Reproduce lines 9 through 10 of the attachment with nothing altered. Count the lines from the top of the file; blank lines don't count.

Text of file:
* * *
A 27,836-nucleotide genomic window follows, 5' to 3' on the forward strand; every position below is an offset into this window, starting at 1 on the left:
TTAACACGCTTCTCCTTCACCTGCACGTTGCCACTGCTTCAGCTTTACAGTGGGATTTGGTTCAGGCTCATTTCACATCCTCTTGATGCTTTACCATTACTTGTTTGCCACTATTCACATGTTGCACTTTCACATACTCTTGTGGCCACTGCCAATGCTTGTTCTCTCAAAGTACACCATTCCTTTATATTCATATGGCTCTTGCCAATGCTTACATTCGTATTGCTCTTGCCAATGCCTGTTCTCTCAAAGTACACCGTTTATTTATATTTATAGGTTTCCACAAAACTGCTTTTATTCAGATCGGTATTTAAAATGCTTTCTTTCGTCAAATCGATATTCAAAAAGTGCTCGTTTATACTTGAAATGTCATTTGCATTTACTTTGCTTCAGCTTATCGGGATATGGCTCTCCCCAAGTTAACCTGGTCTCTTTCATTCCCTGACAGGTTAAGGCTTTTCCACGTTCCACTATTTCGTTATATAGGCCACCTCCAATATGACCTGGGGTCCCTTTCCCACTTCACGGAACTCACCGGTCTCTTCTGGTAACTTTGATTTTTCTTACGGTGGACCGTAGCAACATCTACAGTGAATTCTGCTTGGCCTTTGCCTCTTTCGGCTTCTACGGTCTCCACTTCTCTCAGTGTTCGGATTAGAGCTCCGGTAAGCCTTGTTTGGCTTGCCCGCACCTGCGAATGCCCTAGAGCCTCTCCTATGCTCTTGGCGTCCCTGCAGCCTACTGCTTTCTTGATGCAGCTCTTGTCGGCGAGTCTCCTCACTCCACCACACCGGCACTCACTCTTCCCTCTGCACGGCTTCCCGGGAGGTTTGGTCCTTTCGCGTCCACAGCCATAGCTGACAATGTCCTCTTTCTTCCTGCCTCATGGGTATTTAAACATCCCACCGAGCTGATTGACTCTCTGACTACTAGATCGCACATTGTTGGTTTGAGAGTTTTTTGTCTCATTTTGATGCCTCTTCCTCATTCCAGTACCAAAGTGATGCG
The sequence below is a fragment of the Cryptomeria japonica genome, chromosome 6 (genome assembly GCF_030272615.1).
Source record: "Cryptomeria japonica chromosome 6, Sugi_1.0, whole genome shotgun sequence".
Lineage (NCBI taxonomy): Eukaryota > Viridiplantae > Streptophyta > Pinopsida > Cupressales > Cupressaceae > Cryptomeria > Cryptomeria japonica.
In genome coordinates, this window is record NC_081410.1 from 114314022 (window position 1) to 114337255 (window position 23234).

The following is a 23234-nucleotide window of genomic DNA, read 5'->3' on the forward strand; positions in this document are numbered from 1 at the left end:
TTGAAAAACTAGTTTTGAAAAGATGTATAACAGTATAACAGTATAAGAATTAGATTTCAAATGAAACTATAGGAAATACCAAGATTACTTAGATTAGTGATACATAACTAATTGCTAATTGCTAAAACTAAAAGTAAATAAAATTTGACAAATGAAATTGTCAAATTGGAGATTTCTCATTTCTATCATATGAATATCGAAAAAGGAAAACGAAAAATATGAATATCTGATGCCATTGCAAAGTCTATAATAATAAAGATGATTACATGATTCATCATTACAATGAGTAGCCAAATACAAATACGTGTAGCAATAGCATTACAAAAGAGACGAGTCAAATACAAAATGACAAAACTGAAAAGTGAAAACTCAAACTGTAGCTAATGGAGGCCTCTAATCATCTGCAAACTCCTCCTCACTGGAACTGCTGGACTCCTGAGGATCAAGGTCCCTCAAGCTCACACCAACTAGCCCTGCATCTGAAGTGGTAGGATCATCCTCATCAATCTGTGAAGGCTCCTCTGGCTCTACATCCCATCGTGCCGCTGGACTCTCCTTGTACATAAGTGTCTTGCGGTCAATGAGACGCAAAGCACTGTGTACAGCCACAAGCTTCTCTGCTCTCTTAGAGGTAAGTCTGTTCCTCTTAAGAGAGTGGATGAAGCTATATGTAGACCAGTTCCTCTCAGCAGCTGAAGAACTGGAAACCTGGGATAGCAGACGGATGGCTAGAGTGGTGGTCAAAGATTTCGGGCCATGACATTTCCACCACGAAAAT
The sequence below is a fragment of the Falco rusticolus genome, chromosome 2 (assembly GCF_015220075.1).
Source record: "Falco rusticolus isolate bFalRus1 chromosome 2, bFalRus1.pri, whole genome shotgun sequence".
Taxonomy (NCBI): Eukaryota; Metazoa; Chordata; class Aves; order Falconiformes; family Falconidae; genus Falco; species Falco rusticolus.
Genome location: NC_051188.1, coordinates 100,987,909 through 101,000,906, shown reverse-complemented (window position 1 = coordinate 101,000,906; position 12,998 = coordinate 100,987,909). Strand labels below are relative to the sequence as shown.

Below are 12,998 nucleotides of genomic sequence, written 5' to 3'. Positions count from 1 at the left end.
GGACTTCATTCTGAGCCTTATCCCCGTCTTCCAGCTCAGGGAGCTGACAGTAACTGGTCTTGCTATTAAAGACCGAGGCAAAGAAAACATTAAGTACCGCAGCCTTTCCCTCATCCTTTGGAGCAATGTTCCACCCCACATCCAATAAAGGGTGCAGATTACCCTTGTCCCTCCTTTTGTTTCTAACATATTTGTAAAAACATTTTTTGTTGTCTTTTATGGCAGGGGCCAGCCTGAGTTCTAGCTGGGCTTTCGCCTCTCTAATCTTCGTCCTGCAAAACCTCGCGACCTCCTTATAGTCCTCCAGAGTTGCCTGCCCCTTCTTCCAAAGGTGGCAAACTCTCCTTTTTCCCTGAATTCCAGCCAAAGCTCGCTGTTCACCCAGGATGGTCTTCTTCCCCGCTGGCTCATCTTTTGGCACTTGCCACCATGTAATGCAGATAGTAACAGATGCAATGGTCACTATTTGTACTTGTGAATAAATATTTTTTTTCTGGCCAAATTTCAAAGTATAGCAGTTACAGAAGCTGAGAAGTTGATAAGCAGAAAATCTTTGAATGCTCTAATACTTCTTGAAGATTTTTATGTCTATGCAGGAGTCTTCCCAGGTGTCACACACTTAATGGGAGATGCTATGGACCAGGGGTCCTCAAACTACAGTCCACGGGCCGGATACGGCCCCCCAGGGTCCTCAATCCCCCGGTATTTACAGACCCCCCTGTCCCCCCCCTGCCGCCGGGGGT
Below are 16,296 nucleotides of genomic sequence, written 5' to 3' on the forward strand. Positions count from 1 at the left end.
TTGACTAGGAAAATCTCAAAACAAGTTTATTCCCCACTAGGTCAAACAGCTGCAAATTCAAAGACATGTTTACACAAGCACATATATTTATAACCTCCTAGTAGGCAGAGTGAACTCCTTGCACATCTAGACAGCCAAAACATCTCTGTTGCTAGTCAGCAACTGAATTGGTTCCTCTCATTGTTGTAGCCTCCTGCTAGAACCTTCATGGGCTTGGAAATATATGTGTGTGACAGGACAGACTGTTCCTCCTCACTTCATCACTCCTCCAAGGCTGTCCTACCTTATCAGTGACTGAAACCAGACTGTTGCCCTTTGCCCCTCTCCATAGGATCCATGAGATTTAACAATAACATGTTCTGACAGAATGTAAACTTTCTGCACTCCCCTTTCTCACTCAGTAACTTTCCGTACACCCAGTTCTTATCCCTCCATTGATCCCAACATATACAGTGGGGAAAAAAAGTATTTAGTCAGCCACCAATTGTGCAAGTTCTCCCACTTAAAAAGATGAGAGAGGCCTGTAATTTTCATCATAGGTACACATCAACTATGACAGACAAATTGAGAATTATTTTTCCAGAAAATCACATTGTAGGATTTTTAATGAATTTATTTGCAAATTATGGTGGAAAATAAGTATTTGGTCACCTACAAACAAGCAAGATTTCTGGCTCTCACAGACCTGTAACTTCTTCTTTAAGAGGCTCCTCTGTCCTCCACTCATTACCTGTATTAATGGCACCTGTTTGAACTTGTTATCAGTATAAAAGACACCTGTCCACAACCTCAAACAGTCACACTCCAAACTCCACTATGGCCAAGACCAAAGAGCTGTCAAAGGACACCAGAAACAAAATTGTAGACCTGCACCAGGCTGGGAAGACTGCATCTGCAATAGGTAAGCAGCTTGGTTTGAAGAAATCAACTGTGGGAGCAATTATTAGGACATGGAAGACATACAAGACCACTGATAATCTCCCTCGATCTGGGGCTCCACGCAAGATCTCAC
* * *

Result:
The sequence below is a fragment of the Falco rusticolus genome, chromosome 2 (assembly GCF_015220075.1).
Source record: "Falco rusticolus isolate bFalRus1 chromosome 2, bFalRus1.pri, whole genome shotgun sequence".